There are quite a number of important trials upon the docket, our own regiment having its share.  One wretch will no doubt fell the severest penalty of the law, if the charges against him are proven, (and there is no doubt that they will be.)  A fiend, John Machly by name, a member of Co. C, stole away from camp a day or two since, went to the house of a farmer, stole sundry articles, and violated the person of a little girl, only eight years of age.  The whole company are intensely excited, and could they have their way in the matter, he would not live to be tried by a Court Martial.

To-day, our Colonel being unwell, the Lieut. Colonel at Court, and the Major on picket duty, Capt. Pick Russell acted as Colonel, and Lieut. Sheriden as Lieut. Colonel, taking the battalion to division drill.  They acquitted themselves admirably.

Charley Peck, formerly our Quartermaster Sergeant, arrived to-day, with his commission as 1st Lieutenant of Co. K.  He will prove a valuable acquisition, as he is certainly one of the most energetic men in our battalion.  Respectfully yours,


Cincinnati Commercial, Published December 30, 1861


The Soldier Boys on Christmas Day – Three in a bed – Prospects – The Mails.

Camp Wickliffe, Ky., Dec. 25.

EDS. COM.: - As this is Christmas day, a few more notes from this quarter may be of interest to your readers.  The boys are excused from drill, to-day, and arrangements are being made in camp to have a good, old-fashioned Christmas dinner.  Yesterday the natives, from miles around, loaded their ox wagons with whatever they possessed which might tempt the palate of our soldiers, and equipping themselves in their best suit of butternut jeans, found their way to our camps.  I send you a bill of their prices: - Turkeys, 60 cts; geese, 40 cts; cornmeal, 50 cts; potatoes 60 cts per bushel, and other vegetables in proportion.  It must be remembered that most of the above articles found here are of very inferior quality.  Pies are also brought here for sale, but owing to the absence of lard in their composition, the crust is more like squirrel skin than native pie crust.  At our bunk we will have oysters, sweet potatoes, coffee, crackers, and a roasted goose, and as I have always found myself “right on the goose,” especially when the “oily quadruped” is served up for dinner, I may be counted in to be on hand.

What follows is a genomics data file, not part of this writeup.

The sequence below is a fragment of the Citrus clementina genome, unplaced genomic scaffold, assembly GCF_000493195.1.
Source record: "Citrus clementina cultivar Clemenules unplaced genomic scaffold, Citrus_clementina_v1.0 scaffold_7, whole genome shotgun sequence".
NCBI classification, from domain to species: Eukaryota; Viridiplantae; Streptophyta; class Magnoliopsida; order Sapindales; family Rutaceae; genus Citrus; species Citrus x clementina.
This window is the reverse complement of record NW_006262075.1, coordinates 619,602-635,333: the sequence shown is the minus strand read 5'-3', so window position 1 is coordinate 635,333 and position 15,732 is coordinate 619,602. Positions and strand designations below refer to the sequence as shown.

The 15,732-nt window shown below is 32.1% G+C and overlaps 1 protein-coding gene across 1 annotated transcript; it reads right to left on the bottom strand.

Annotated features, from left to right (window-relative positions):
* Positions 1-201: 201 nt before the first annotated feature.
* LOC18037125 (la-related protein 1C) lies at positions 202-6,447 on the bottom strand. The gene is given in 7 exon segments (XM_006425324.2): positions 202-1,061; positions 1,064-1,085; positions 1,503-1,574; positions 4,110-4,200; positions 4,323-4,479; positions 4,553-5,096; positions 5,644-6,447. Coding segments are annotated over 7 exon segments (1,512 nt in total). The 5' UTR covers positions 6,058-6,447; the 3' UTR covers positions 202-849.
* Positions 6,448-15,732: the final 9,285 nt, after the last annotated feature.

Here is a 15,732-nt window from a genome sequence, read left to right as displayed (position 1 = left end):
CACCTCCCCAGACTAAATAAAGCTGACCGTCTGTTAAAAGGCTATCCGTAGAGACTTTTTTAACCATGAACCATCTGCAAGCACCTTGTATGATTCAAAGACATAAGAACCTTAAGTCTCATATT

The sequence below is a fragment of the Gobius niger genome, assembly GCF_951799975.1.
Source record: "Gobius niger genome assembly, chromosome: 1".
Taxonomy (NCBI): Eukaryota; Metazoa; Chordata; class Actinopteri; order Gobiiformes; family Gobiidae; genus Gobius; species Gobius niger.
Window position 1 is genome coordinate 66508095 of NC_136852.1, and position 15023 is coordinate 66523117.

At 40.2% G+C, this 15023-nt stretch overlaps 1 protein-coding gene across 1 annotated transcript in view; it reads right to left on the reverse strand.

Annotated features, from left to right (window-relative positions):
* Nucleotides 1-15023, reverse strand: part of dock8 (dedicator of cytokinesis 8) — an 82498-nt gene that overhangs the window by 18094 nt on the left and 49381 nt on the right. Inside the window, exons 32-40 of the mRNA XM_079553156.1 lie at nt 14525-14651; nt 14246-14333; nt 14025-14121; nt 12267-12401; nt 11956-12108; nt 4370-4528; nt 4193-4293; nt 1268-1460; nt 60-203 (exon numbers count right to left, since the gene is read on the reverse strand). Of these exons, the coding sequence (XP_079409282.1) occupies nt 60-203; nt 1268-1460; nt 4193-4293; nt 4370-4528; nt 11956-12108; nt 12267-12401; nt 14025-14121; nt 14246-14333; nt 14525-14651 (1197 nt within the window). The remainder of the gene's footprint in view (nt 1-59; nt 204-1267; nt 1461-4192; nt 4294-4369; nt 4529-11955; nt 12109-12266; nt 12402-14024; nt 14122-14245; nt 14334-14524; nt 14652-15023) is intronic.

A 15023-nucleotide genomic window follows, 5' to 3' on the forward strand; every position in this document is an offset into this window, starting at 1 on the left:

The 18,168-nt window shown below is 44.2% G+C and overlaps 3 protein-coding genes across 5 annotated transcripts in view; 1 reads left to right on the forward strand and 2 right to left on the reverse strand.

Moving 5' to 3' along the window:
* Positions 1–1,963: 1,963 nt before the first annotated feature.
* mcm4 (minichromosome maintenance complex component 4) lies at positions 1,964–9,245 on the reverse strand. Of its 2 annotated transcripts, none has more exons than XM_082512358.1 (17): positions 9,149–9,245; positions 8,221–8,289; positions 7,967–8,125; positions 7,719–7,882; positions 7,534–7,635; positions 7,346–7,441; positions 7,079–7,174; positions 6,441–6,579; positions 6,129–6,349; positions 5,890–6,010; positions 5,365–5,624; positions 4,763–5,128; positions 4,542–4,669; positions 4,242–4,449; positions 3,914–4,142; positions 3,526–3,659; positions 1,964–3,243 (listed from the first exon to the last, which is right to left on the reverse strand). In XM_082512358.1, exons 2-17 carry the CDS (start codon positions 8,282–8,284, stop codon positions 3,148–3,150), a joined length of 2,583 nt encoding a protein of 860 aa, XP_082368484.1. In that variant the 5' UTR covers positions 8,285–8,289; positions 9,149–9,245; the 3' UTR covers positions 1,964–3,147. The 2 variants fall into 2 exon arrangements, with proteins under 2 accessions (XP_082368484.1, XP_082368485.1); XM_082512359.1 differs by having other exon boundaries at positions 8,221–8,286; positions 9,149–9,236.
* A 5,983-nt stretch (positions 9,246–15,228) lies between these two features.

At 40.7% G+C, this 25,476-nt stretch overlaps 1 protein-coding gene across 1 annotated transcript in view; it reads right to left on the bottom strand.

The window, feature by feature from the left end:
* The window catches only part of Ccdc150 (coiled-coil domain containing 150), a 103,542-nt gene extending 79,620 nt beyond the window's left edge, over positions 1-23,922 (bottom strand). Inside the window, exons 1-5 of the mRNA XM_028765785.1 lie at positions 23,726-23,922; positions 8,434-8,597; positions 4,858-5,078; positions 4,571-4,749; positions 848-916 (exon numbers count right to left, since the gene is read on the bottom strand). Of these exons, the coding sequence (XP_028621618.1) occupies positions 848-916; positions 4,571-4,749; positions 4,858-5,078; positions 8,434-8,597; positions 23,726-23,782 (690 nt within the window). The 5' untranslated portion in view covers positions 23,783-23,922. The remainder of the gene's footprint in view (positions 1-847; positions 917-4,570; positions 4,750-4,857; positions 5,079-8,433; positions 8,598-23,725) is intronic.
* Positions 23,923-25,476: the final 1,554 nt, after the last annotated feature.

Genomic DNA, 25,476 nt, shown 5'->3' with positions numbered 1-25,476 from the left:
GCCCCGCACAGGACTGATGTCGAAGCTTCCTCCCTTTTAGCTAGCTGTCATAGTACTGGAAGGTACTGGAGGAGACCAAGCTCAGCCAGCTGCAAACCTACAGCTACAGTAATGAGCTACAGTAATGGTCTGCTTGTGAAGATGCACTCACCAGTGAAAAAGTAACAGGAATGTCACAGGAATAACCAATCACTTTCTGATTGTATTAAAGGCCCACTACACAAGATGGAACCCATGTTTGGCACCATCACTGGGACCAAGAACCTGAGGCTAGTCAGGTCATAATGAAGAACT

My lines have always fallen in pleasant places, for I am being quartered with the Lieutenant Colonel and Major of the 36th Indiana and have the ex-squeezeite pleasure of sleeping on a narrow bed between the “military corporations” of the aforesaid dignitaries – and when I desire to turn over in the night, I have only to command, “Attention, company!  About face!”  and the order of the spoons is at once reversed, until it may please one of my bunkmates to repeat the same command; and as for covering, a narrow blanket answers for all three, if properly balanced.

This is a most beautiful day, the air is as soft and balmy as a May day, and the soldiers are turned loose, free to enjoy themselves as unto them seemeth best, subject only in the constitution of military camp and the orders of Gen. Nelson.  The officers are out in their best “store clothes,” and the bands on the opposite hills are discoursing national airs in a manner not surpassed by Mentor or Dodsworth.  Passes are freely granted to the privates to visit their friends in the other camps, and it is a merry Christmas.  Friends are meeting friends whom they have not seen before since the fall of Sumter called them from their hitherto quiet and happy homes, and their hearty congratulations almost make me wish I were a soldier.

This has been selected by Dr. Mussey as an appropriate day for vaccinating all the soldiers of this division, and all day long squads of men have been moving toward the hospitals to have the surgical operation performed upon them by companies.  This is surely a wise measure of prevention on the part of Dr. Mussey.

I can see no immediate prospect for a fight here but it can not be more than ten days distant.  The suttlers are realizing the beauties of Christmas in a substantial manner, for all day long there has been a constant throng of the boys around their stands, loading their arms and pockets with ginger cakes, figs, cheese, common cigars, &c, &c.